"We provide an independent view on the Chinese economy on a completely new methodology, - says Spaceknow’s CEO Pavel Machalek. - We do not conduct surveys, our index is automated and completely objective." Machalek acknowledged that he had never been to China, but it is not important for the analysis since it’s done automatically. It is understandable why the company has chosen China. Firstly, the country is famous for its unreliable statistics, and secondly, the state of the economy is very important for the whole world. 
Spaceknow is one of a whole galaxy of companies engaged in the data’s analysis in relation to geography (geolocation). The company took advantage of the sharp reduction in price of start-ups and, at the same time, miniaturization of commercial satellites. Three years ago, launch of a CubeSat-like satellite (a cube with edge of 10 cm and weight of a little more than a kilogram) into orbit was worth about $ 1 million. Now, it can be done for less than $ 100 thousand. It's all in the price war, started by Elon Musk (up to 2013th, the commercial launch market had been dominated by European Arianespace and the Russian-American International Launch Services). Spaceknow does not have its own satellites, but uses a sharp decline in the prices of their launch - vendors of the pictures are selling them increasingly cheaper and even offer photographs free of charge.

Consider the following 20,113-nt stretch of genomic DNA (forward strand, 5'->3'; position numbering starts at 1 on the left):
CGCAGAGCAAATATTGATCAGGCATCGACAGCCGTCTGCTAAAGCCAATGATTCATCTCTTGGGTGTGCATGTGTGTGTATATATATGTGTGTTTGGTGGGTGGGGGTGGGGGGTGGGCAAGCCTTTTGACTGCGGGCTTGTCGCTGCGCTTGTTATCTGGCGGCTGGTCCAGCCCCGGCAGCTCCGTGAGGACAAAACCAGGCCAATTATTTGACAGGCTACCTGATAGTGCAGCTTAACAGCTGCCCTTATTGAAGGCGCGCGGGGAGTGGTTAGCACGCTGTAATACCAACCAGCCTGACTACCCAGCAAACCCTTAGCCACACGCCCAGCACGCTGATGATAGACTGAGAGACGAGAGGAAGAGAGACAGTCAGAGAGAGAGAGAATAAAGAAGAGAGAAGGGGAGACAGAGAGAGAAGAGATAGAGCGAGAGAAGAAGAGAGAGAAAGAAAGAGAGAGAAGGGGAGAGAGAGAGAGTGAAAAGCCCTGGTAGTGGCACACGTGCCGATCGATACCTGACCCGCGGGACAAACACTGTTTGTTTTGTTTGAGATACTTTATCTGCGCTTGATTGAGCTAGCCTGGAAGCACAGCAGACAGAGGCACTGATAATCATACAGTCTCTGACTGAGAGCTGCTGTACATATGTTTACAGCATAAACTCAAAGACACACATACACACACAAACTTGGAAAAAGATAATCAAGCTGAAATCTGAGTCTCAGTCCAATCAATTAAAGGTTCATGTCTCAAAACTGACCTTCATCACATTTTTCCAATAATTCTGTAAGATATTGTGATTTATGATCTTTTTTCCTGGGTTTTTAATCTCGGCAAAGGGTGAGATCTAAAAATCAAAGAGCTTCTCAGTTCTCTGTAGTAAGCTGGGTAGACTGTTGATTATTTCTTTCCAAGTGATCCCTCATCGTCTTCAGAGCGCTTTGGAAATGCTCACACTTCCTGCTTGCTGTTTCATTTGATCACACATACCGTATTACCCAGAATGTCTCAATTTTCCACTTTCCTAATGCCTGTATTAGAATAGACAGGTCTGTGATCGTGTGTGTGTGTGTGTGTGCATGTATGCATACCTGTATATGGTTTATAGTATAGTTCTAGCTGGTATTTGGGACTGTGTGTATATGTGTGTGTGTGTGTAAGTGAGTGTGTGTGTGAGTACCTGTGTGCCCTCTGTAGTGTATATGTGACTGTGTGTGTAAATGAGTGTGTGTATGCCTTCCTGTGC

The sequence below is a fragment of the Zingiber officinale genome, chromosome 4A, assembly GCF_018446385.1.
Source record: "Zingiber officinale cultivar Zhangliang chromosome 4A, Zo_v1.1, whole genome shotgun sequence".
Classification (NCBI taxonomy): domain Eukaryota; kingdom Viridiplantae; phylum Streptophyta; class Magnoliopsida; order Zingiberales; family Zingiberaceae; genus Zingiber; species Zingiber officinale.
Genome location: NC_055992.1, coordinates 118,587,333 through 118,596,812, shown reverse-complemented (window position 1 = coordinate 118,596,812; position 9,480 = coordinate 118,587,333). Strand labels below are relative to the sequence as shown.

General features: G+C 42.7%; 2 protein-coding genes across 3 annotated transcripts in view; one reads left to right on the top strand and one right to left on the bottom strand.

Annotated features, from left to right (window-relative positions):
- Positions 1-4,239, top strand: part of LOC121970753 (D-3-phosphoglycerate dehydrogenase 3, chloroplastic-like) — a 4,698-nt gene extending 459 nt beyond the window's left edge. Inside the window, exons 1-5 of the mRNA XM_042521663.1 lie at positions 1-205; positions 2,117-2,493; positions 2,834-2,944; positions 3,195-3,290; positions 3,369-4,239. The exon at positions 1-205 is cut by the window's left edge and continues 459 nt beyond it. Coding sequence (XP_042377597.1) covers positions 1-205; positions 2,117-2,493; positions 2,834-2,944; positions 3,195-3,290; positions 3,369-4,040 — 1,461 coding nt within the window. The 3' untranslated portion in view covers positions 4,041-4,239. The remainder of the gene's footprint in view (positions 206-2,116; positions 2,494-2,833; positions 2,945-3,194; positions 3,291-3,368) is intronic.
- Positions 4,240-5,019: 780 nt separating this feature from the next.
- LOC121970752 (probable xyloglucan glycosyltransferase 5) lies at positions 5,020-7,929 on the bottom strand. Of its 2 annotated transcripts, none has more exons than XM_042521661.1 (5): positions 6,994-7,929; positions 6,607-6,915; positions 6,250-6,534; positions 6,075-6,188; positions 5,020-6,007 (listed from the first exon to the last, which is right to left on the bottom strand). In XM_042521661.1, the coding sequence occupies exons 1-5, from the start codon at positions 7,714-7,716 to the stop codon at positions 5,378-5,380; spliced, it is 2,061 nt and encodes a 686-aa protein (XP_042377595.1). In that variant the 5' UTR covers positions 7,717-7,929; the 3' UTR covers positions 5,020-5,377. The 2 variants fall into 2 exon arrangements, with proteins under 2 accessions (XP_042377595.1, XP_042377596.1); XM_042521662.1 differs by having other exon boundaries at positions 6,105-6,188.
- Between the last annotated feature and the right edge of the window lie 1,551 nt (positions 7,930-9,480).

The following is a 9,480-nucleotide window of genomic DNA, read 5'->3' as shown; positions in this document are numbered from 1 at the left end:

A breakthrough even more important is the growth of computing power and development of data processing algorithms. These two made interpretation of huge amounts of data (Big Data) possible. It is not enough to simply maintain petabytes of information (usually information is classified as Big Data from this threshold). One need to teach a computer to isolate relevant information from an array, and interpret it correctly. 

Geolocation and Big Data are applicable not only in macroeconomic statistics. Recently, the laboratory of the Chinese search engine Baidu Big Data Lab tried to figure out how many "ghost towns" are in China. People often think that there is a lot of them, yet the assessment of the vacant buildings differ greatly: from 720 million to 6 billion square meters. Using signals from mobile phones and devices with a GPS-receivers (several billion locate points per day), Baidu Big Data Lab has monitored Chinese cities from September 2014 to April 2015. The results were published in part - probably so as not to frighten the public. Only 20 randomly towns selected from the top-50 "ghost towns" got in Baidu’s list. All of them had specific areas of empty buildings. The publication said the company did not want to influence the sale of housing in these "ghosts", so it had not ranked them.

It is still not quite clear whether the Big Data technologies and geolocation will press up questionnaires methods in statistics, traditional ways to solve logistical problems and assessment of many processes in the economy. However, we can already see that these technologies are moving to analysis of the country or even global level. The revolution is just beginning. 

source: fortune.com